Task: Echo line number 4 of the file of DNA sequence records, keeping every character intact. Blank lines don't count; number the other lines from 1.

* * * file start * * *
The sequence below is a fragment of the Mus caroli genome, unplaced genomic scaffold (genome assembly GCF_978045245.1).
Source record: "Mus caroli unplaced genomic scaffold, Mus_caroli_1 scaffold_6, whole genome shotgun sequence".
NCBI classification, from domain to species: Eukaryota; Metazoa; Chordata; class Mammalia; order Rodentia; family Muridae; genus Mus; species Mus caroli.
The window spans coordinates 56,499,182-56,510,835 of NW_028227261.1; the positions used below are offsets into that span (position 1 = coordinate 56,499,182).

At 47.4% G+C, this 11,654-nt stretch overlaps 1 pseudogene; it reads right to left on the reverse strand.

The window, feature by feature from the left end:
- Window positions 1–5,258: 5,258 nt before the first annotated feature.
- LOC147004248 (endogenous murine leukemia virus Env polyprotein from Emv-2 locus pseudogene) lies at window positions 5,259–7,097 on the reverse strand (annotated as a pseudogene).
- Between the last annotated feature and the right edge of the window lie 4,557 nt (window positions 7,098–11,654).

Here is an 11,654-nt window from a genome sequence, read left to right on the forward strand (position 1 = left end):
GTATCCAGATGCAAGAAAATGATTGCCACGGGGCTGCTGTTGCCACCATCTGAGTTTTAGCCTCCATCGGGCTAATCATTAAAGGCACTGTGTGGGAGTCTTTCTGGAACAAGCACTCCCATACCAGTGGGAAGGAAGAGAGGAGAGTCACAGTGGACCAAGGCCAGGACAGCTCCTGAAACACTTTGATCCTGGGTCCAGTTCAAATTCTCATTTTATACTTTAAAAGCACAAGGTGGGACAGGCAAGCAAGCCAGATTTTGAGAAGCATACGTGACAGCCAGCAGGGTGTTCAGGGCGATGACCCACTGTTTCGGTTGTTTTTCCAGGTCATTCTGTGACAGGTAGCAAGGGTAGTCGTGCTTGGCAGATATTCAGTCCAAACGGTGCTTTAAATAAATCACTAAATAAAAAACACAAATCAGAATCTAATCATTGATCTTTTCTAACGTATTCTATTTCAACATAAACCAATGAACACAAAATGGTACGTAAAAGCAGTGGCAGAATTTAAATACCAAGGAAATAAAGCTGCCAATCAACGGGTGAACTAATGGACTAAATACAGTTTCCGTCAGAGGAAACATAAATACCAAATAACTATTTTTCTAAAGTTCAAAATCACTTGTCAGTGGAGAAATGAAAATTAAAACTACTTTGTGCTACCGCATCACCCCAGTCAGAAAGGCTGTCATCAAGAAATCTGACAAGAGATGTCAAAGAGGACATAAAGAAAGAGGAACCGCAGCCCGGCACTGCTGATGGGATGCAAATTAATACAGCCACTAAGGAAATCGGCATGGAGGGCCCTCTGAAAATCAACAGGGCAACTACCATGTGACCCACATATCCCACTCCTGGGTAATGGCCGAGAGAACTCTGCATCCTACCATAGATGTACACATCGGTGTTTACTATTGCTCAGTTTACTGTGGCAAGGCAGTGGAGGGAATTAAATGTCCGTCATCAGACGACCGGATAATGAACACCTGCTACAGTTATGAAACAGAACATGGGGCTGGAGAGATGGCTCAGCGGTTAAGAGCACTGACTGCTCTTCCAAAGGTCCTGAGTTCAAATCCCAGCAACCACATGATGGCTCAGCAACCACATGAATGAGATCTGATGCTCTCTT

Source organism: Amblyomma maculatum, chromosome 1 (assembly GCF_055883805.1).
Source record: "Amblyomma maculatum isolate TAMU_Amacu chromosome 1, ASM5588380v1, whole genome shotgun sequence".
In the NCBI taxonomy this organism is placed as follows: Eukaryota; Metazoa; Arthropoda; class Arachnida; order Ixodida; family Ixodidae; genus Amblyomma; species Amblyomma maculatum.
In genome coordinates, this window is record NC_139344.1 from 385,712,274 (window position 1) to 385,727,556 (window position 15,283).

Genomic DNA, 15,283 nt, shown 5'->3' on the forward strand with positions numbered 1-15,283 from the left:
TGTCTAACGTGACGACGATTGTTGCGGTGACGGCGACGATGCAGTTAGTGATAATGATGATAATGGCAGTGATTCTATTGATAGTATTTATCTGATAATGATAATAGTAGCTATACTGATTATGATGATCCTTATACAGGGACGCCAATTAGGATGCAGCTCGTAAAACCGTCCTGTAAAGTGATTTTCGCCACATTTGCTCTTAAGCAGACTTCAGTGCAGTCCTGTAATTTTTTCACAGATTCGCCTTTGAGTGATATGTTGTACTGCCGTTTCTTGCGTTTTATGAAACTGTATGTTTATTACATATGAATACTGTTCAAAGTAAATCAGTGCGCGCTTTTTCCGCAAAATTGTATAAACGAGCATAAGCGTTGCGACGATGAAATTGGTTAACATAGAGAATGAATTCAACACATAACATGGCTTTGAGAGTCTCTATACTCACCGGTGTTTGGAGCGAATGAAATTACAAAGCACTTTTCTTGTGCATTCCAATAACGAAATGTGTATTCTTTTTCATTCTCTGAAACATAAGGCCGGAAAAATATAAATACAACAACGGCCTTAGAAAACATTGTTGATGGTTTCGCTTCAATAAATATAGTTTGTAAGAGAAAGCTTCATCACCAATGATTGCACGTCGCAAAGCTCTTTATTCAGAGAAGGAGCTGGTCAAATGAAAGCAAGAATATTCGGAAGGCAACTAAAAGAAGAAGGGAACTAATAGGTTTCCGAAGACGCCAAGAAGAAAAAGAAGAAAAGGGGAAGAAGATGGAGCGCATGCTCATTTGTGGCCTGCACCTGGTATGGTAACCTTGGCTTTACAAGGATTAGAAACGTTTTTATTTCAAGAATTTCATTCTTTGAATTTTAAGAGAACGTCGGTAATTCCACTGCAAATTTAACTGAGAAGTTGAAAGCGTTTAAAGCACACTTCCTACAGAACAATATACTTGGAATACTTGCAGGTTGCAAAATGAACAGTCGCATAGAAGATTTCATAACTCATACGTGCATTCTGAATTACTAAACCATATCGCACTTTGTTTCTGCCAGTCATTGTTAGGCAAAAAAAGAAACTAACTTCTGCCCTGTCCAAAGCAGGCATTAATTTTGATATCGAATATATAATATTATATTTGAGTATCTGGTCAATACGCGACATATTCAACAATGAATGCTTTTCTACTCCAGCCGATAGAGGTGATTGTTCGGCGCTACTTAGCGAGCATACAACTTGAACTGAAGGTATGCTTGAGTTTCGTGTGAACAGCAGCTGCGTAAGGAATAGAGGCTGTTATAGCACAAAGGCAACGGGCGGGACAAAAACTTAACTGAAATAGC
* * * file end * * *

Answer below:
The window spans coordinates 56,499,182-56,510,835 of NW_028227261.1; the positions used below are offsets into that span (position 1 = coordinate 56,499,182).